RIP 2011 Zilch's Avatar
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    Originally posted by still4given
    Another thing I noticed is that when I attach the wires to the caps while playing there is a small arc on the cap that is putting out 67 VDC but none that I can see when connecting any of the other three, that are putting out the 44VDC or so.
    That's because that capacitor is working. When you first touch the lead to it, it is uncharged. The little spark is because it's taking in energy to store.

    Take the same VAC readings on the other amp, capacitors attached. I'm betting, if the problem is the same, you'll see the same ~20VAC ripple. That one hums too, and plays distorted? [You ain't usin' nice JBL's to test with, I trust....]

    Now, we gotta find replacement capacitors. What's holdin' them caps in there, just the strap going from + to - on them in the middle? You want the same capacitors, physically, so they fit in the same space. Check Parts Express, Hafler Service, Google. Similars seem to be around $20. I've found Sprague @ 2" X 4.25" and Mallory @ 2" X 3.125" or 4.125" no El Caps, tho, yet....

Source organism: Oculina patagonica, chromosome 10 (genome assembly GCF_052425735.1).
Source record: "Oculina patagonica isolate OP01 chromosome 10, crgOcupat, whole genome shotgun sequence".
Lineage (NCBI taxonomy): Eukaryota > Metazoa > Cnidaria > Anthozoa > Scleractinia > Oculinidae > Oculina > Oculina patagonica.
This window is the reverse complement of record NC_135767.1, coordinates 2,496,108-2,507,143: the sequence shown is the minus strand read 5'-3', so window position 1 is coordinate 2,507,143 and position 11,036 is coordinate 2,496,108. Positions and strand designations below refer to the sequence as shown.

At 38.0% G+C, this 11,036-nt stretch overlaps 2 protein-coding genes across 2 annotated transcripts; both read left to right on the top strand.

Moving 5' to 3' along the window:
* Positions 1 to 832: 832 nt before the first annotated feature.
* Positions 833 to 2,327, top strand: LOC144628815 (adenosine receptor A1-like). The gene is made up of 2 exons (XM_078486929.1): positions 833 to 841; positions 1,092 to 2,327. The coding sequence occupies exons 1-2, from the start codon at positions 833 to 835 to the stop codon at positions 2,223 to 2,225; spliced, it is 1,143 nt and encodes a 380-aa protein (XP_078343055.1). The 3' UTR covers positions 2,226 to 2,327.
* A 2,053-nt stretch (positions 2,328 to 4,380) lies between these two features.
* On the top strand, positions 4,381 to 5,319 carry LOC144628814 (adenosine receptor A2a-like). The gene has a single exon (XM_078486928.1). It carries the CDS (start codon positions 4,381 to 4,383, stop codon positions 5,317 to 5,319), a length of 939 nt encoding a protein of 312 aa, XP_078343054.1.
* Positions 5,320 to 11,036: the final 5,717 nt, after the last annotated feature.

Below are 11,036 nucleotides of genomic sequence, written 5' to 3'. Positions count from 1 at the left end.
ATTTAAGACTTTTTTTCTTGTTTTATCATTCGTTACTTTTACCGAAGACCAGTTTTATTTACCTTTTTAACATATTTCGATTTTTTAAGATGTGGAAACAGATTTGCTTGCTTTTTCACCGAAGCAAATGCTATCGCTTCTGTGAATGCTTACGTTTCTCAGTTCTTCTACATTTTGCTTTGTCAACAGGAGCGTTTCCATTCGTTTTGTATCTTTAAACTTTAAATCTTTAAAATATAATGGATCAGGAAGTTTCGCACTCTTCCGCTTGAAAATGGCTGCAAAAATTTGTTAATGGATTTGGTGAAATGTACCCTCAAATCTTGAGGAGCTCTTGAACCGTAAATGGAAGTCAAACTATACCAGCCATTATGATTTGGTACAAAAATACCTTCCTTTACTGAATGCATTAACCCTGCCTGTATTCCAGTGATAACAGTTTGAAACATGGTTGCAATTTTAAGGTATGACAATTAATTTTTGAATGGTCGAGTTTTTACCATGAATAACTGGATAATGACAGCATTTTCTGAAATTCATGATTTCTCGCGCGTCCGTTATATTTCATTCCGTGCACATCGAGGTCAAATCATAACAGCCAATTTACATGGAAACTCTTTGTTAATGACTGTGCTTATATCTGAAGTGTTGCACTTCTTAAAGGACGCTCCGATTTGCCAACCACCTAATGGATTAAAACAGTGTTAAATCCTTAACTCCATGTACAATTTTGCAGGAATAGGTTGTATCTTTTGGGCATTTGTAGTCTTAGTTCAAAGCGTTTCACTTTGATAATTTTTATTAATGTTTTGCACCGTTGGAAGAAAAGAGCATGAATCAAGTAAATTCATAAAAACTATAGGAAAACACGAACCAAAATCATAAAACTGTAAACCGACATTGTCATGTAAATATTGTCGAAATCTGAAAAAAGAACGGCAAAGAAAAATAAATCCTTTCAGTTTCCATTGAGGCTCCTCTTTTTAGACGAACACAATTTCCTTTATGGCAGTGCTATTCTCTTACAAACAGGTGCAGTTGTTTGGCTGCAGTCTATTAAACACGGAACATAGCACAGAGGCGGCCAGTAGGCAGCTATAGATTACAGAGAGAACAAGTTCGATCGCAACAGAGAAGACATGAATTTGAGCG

Here, for example.

    Ummm, measure with a PLASTIC ruler.

    Google says: Capacitor Address. - J. Kom-Tek, Division of El Cap. 116 Depot Street. Elgin, TX 78621-2614. USA. Tel: 512-285-5255. Fax: 512-285-5158. Type: Aluminum. If that's them, they can tell you who their distributors are, and whether they still make these particular ones.

    Last line there is the date code, most likely. If so, yours were made in ithe 39th week of 1988, i.e., 16 years ago....
    Last edited by Zilch; 10-05-2004 at 10:05 PM.

  6. #21
    Alex Lancaster
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    OK Terry:

    One of the caps is bad, but You should change both, You got the 10,000, the voltage and the 85 Celsius temp, or higher, any brand will do, but I would use new ones, if You get them cheap enough, check the voltage without connecting to the next stage, You should be getting +-60VDC and almost zero VAC; If You have 2 bad amps, try the 2 best caps on one amp, maybe You´ll get away with it; I don´t know the price of caps up there, but they can be expensive.

  7. #22
    Senior Member still4given's Avatar